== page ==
Like Helder’s Forage Storage, LaFollette Enterprises, has been custom-harvesting silage with the help of Versa Baggers for decades, chopping around 400,000 tons of silage per year, with 60 to 65 percent of that feed being bagged.
“Bagged silage has many advantages which are beneficial and profitable for today’s dairy,” says Randy LaFollette, owner of LaFollette Enterprises in Turlock, California. “Among the greatest of these is less shrinkage and spoilage. Our customers tell us that the typical silage pile has an average of 15 to 20 percent shrinkage and spoilage losses. But silage properly bagged and fed out with care can reduce the shrinkage and spoilage to under 5 percent.”
Bunker or piled silage ultimately requires covering with large sheets of plastics, which in turn need to be secured and weighted down with nets, sand, or more typically sidewalls from used tires.
“This incurs a tremendous amount of labor, as well as the risk of injury as tall bunks and piles put workers at the risk of slipping and falling,” Prokop says. “This is not only a common sense management concern, but is also an impending OSHA violation, if suitable safety harnessing or netting was not used to prevent injury.”
Tony Alamo, owner of Alamo Farms in Crows Landing, California, sees bagged feed as being put up at dryer moisture, which allows for less runoff. Alamo has been bagging his feed since 1988. “Bagging allows us to put up feed based on variety, field, quality or any other attribute that we feel warrants separation. Also, we are able to test each bag before we feed it and plug it into rations accordingly.”
For Alamo, bagging allows his farm to put up the feed where they harvest it, where they feed it or anywhere in between.
“I believe bagging is a savings of a minimum of 10 percent of our feed compared to a silage pit,” Alamo says.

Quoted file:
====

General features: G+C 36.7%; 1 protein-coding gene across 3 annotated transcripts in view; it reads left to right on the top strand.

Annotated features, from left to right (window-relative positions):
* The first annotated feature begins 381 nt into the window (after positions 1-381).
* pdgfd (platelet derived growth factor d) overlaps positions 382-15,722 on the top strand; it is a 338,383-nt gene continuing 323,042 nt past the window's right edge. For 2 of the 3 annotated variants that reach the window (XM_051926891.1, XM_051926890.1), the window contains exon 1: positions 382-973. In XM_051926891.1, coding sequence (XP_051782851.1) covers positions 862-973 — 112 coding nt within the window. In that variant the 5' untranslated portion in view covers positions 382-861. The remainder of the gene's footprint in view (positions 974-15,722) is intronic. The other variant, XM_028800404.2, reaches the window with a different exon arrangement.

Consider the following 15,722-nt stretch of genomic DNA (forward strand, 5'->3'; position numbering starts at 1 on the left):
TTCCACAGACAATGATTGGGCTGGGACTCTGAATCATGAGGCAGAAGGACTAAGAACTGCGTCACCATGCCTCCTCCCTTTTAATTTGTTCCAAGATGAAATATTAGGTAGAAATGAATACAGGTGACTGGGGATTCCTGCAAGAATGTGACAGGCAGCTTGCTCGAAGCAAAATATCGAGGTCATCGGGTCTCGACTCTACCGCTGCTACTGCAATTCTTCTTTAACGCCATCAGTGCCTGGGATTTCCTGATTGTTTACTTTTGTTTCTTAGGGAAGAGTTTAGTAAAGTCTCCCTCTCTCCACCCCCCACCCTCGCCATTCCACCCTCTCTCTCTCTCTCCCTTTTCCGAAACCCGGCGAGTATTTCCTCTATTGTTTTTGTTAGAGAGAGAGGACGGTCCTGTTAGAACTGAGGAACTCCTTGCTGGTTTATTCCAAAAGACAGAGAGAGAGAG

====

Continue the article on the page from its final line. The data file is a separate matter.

By the very nature of a bag, a farmer also is able to segregate different crops and/or hybrids by field for purposes of more strategic feeding and better inventory control. And, by the very nature of the bag and how fields are delivered to it, there may be more variation in feed attributes, such as dry matter, or nutrient analysis since the face of the bag is small compared to the cross section of a bunk.
“And with bags only a small face is open to the air and the feed is always fresh coming off the end of the bag,” LaFollette says. “On a traditional pile, there is always some spoilage on the top and sides. This has to be removed to protect animal health and milk production. Bags properly done have no spoilage to be removed, thus less labor and better animal health.”
Of course, in the world of dairy farming and animal management, consistency is key. Just ask Paul Staehely, owner of Valley View Guernsey Farm in Oregon City, Oregon, and who has been bagging his feed since 1975.
“We have better constancy in the quality of our feed,” Staehely says. “We are able to mark our bags, helping us to better track which field and cuttings are in which bag.”
This is helping Staehely to identify the feed and gives him the ability to work with their nutritionist, making a ration for his animals that best suits them.
“The more consistent we can stay with our feed, the better the overall health of our animals,” Staehely says. “This results in better breeding and less feet issues. It also adds so much flexibility to feed storage. Our previous method of storage was an upright silo. There was limited storage and it’s just not as good as bagging it.”